Results 1-10of 17 Reviews
February 7, 2005
From journal Fantastic Lake Louise Exceeded our expectations
January 16, 2005
From journal The Chateau Lake Louise
February 24, 2004
From journal Glorious week in Canada
Vancouver, British Columbia
August 14, 2003
If ever we have a second honeymoon, we are definitely going to Lake Louise!
From journal Alpine April--A wonderful week in Banff
December 16, 2003
From journal Ski trip with friends to Banff AB
Sleepy Hollow, New York
March 20, 2006
Over the 5 full days we stayed in Lake Louise, we had several excellent snowshoe hiking experiences. We are not skilled back-country skiers, that ability would have extended our range quite a bit, but we found plenty to keep us busy. Let me enumerate a few:
Plain of Six Glaciers—immediately across Lake Louise from the Fairmont Chateau Lake Louise. Skiing on the lake or along the path is flat and easy. Once at the end of the lake, the path is well-marked, but steep for climbing in skis. I wish we had brought our snowshoes. We did get up to the cirque that lies at the foot of the ring of mountains, and the views were wonderful. Even with relatively limited back-country skiing ability, we were able to ski down at the end of our hike.
Palmer Ridge—This one we heard about in a random encounter with a guide at a viewpoint. It’s difficult to find a good place to hike up to that takes you beyond the tree line, and this one is just great. It is a few kilometers south of the Columbia Icefields Visitors Center, along the highway up to Jasper. It is up near a pass, and climbs quickly above the trees. There are great views in every direction at the top. It was very windy the day we were there, but thrilling for the views.
Bow Glacier—Tromp across Bow Lake (well-frozen when we were there) and across the moraine, then up to the glacier. Nice moonscape left by the (unfortunately) receding glacier, and a pretty landscape.
Yoho Pass—Yet another tromp across a lake, Emerald Lake this time. This one is well-marked on the maps. Once across the lake, there is a trail across the ski routes and on up to the pass. Beautiful views again, and very accessible.
From journal Snowshoeing Near Lake Louise
Stockport, United Kingdom
December 30, 2004
From journal Lake Louise for Skiing
March 14, 2002
This is Canada's largest skiing area in the Rockies.
This massive skiing area is spread over four mountains that will challenge your skiing skills.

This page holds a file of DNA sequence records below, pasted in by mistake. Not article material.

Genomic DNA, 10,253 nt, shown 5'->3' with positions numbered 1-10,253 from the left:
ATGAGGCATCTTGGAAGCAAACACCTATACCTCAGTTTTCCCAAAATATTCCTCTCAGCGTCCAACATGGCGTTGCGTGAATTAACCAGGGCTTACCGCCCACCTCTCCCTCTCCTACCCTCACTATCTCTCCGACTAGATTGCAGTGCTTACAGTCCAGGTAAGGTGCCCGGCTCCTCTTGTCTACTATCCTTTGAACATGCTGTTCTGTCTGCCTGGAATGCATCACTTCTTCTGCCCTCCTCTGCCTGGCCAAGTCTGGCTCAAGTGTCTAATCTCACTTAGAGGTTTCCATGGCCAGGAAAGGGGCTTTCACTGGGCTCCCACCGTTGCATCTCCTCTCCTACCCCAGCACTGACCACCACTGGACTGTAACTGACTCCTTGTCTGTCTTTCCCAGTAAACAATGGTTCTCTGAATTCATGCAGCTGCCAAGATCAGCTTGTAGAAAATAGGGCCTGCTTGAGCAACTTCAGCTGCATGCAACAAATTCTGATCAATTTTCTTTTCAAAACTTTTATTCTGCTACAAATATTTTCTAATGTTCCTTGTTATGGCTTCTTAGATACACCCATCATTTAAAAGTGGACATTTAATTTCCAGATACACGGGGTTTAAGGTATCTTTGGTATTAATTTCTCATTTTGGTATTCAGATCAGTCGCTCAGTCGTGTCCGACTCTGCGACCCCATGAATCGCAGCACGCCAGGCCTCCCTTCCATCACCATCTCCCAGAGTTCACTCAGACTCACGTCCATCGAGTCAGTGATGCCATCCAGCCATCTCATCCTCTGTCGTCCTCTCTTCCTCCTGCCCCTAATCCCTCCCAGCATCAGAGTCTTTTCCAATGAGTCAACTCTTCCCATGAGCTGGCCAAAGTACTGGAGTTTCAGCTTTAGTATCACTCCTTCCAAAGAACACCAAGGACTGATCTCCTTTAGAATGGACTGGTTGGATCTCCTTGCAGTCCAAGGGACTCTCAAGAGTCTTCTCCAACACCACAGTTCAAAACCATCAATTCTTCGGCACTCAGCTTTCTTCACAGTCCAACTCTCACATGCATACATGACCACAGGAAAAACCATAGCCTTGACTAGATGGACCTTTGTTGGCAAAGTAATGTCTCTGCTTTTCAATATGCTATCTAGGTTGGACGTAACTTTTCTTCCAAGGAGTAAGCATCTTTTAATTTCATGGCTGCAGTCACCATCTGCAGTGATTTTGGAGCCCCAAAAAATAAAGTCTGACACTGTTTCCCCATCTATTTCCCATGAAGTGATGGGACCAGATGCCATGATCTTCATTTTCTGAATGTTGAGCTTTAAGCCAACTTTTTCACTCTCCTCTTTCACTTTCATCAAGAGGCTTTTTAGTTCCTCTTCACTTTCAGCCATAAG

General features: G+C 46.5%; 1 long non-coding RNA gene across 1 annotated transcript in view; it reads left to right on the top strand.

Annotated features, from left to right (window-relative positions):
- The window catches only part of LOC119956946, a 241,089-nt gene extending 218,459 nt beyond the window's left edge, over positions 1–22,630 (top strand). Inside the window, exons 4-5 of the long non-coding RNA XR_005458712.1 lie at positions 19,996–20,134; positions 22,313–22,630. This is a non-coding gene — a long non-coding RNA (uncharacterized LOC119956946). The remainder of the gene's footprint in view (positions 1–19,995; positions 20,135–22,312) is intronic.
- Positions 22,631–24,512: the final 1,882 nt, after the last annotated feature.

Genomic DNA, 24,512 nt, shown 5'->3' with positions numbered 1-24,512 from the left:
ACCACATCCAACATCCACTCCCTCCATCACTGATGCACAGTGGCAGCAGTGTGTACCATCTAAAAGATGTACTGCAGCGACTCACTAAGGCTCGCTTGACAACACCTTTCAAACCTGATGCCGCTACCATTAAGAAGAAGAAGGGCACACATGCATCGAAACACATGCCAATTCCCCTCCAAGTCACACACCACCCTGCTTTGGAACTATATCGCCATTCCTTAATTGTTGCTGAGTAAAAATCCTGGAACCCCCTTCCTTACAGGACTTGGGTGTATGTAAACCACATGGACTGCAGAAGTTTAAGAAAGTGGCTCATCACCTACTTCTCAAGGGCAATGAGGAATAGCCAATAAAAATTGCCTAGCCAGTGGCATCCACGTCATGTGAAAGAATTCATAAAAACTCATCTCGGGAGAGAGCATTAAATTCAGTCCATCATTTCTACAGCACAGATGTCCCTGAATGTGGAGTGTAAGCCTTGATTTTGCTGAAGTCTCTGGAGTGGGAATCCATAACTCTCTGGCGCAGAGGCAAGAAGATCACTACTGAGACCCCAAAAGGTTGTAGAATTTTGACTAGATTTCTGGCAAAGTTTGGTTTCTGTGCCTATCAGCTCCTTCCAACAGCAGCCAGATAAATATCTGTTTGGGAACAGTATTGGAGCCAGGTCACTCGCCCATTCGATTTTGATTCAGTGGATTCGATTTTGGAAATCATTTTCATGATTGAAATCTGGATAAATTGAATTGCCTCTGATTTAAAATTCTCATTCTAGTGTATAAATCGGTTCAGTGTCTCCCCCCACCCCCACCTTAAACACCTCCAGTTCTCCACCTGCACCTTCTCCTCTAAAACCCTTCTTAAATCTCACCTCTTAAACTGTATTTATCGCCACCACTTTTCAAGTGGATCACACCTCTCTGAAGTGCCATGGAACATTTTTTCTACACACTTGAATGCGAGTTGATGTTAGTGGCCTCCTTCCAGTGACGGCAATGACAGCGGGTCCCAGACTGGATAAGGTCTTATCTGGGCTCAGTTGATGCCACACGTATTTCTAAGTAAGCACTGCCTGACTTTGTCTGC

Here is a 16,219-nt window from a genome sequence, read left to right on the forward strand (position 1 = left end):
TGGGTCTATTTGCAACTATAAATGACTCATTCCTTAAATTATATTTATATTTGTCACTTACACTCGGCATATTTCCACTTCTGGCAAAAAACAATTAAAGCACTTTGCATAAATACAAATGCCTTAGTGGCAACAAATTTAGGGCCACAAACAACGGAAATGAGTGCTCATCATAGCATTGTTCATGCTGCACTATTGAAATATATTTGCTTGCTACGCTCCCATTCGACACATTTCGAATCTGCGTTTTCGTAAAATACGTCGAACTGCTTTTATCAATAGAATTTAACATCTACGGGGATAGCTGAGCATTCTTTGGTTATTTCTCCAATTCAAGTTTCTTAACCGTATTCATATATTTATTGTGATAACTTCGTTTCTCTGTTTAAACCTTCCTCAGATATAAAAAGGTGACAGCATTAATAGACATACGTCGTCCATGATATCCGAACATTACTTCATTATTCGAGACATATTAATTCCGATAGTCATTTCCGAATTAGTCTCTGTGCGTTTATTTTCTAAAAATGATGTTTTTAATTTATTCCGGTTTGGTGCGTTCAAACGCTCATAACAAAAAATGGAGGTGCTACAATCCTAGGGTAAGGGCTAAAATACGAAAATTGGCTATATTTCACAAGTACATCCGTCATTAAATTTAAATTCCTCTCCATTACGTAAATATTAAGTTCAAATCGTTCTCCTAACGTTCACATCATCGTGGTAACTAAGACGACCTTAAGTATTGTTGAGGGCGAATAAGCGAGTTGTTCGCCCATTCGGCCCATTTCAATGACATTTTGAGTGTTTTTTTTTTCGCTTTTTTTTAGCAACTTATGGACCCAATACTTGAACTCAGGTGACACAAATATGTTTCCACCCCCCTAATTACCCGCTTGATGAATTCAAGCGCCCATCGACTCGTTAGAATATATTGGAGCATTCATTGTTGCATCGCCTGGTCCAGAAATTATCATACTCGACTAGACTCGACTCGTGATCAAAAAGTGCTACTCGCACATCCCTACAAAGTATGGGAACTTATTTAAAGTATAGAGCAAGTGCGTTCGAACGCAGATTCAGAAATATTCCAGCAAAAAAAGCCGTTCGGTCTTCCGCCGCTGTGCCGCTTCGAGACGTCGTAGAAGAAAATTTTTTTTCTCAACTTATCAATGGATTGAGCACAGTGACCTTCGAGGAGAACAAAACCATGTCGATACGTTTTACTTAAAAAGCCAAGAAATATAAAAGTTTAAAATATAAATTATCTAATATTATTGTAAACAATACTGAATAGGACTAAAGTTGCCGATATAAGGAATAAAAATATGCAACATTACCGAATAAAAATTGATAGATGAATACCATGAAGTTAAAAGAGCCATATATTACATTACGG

Lake Louise is located 55 km (35 miles) west of Banff and is very easily accessed by the No. 1 TransCanada Highway.
(to see the area please view my photo album: http://community.webshots.com/album/27167170MuFeIyJYaq )
Here you can ski over 60 miles of ski trails.
Many fast ski lifts will whisk you up to the top of 10 000-foot mountains.
Every chair has an easy way down allowing beginners to ski the whole area!
New modern facilities include: three mountain lodges; a complete ski shop with rental equipment; and a new day lodge which offers comfortable rest and meals between the runs.
Free bus shuttles skiers from the Lake Louise hotels to the hill in minutes.
Skiing season begins here in late November and lasts till the middle of May.
Because the skiing area is at a low elevation expect the snow to melt in the first days of April and it is very hard on your legs.
Many ski runs are covered by man made snow and this snow in the spring creates a feeling of slowing down your perfect run….
To view live web cam please use this link:
From journal Banff, Skiers Paradise
March 10, 2004
From journal A week in Banff
February 25, 2004
Lake Louise is truly a world-class ski resort. This was the first mountain that I had ever skied and was a bit intimidated by the size. I hadn't skied in three years prior to skiing here and surprised by how steep some of the green runs were, particularly on the front of the mountain. This isn't a mountain that is very well-suited for beginners, in my opinion. There is a small bunny hill on the front of the mountain, but the next step up from that are the greens, and I found them to be fairly steep and long.
I much preferred the backside of the mountain, especially the green bowl and the Larch area. The Larch area is facing the backside of the mountain and is less steep, but the runs are also not as long, which is good for novices like myself. The bowl is also fun, but it can be very scary if it is windy and snowy because the visibility is very poor, and with no trees, it is difficult to see where you're going. If you get too far over to the edge of the run, you can fall right into a double black diamond!
The snow quality was tremendous and the views were unbelievable. It took your breath away! Unfortunately, we only had a few sunny days, so we didn't see as much as we might have otherwise seen, but what we did was amazing.
From journal Ski Banff!